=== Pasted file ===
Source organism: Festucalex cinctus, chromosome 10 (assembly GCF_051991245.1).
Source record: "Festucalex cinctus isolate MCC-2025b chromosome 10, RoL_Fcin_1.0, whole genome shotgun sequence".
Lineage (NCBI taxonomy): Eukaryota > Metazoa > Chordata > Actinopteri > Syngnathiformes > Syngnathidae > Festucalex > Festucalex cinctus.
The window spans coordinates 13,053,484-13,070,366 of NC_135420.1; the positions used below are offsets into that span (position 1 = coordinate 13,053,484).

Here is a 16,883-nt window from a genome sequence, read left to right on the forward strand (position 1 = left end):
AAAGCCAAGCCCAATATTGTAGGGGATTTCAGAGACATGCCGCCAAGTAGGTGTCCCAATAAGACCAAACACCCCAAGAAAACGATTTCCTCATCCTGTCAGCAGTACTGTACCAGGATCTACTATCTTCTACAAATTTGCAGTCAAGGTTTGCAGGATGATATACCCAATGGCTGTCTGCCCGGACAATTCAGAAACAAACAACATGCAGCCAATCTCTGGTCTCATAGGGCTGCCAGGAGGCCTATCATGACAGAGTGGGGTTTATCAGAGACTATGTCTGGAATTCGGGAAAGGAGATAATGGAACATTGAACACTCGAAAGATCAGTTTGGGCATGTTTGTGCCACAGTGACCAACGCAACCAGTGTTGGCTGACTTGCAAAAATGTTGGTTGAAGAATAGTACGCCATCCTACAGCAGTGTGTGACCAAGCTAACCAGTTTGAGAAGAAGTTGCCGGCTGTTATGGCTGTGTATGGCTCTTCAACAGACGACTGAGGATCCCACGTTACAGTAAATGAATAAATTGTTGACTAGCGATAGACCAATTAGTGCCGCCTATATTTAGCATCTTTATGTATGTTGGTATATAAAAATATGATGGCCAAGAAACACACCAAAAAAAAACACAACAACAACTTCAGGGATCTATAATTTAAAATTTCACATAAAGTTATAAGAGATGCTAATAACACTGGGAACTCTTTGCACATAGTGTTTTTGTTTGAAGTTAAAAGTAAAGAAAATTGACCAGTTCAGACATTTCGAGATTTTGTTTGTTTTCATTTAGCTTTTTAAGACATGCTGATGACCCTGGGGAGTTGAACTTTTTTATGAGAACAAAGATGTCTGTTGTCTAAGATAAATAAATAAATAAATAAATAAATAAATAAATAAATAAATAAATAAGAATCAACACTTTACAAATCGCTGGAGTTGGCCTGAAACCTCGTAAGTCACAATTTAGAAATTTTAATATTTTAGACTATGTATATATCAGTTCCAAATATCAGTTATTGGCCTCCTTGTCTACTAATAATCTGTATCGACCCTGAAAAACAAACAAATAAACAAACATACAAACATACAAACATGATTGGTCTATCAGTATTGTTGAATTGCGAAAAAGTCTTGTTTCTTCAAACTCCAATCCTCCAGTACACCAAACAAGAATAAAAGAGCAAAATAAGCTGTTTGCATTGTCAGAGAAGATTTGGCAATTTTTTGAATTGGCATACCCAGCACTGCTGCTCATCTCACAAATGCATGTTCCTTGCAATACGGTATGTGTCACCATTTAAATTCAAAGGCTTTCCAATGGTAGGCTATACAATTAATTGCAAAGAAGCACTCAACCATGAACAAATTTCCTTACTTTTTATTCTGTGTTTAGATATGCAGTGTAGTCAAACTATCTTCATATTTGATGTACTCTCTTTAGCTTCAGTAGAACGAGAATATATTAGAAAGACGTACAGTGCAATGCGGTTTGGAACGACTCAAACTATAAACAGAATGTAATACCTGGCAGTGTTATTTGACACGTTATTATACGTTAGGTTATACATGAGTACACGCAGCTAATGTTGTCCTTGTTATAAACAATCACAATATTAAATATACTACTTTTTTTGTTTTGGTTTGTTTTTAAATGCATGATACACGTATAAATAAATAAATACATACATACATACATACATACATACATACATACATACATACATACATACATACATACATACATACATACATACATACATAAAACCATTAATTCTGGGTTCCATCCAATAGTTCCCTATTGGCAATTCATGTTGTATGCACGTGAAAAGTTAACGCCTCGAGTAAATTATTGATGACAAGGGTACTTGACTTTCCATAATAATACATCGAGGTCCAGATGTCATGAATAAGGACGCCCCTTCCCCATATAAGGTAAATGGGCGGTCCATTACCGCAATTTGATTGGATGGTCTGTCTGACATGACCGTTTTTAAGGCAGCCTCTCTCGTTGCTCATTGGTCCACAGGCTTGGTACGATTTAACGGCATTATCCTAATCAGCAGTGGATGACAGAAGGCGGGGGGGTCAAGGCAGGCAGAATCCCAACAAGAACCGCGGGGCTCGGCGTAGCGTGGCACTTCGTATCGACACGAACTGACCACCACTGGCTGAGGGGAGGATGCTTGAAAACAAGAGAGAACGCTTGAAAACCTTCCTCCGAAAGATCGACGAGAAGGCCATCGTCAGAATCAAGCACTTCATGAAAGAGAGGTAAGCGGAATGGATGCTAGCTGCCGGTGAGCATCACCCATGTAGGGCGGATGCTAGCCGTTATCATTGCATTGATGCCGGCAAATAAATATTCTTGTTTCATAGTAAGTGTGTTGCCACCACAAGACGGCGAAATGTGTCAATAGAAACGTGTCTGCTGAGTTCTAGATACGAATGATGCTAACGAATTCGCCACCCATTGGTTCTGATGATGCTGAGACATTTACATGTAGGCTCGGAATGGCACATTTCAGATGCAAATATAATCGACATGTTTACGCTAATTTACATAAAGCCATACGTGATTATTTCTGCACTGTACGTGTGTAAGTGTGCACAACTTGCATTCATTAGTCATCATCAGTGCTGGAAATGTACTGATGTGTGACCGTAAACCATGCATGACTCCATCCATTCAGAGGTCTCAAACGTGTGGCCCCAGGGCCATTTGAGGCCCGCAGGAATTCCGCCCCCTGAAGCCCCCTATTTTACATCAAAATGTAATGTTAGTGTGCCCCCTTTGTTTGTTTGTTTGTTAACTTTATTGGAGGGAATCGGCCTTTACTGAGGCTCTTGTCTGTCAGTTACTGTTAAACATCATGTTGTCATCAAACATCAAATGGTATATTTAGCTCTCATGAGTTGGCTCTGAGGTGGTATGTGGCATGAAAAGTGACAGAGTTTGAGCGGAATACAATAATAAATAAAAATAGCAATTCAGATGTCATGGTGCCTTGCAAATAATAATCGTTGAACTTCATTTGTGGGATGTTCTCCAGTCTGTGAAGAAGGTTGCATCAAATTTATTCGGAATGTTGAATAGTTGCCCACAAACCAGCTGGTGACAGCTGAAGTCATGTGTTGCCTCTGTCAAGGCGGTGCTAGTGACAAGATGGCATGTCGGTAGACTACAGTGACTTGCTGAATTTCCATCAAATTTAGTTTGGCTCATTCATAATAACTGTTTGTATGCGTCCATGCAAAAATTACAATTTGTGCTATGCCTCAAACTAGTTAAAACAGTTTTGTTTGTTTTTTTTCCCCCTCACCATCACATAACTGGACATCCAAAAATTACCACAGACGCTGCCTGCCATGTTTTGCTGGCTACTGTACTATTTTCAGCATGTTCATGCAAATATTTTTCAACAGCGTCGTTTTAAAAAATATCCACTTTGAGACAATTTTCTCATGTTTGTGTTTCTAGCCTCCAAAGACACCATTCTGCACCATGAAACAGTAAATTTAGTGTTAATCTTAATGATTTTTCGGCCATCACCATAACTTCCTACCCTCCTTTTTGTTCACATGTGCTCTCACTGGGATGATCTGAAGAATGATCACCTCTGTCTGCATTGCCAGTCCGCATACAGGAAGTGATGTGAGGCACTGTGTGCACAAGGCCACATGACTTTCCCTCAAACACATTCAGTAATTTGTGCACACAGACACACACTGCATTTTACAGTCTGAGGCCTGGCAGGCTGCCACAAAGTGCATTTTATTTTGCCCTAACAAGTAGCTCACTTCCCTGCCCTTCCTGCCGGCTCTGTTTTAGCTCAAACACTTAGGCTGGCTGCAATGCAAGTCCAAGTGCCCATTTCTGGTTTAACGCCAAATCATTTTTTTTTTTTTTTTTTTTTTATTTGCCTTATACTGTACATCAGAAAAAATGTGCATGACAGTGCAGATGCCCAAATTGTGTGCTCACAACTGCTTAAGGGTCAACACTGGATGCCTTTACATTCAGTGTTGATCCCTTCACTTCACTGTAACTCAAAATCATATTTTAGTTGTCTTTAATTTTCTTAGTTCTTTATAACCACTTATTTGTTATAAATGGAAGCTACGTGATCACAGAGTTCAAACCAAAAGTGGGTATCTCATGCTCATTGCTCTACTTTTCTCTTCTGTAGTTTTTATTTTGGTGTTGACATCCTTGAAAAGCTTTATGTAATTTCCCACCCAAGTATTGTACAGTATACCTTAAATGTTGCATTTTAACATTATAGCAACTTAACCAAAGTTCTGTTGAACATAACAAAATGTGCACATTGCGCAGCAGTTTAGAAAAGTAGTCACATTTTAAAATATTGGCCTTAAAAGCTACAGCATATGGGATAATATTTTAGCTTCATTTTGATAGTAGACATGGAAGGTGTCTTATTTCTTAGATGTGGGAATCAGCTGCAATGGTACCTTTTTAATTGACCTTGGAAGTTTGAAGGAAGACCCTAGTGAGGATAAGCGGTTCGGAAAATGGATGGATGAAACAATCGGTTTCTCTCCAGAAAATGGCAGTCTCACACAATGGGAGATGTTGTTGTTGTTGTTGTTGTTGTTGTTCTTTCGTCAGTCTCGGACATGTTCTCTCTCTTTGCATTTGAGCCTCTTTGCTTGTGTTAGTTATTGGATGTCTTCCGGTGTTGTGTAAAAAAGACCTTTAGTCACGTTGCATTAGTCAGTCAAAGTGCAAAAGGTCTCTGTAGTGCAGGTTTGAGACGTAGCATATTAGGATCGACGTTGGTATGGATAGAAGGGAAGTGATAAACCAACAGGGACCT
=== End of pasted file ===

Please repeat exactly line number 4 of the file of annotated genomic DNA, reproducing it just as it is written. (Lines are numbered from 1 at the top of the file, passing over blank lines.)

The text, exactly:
The window spans coordinates 13,053,484-13,070,366 of NC_135420.1; the positions used below are offsets into that span (position 1 = coordinate 13,053,484).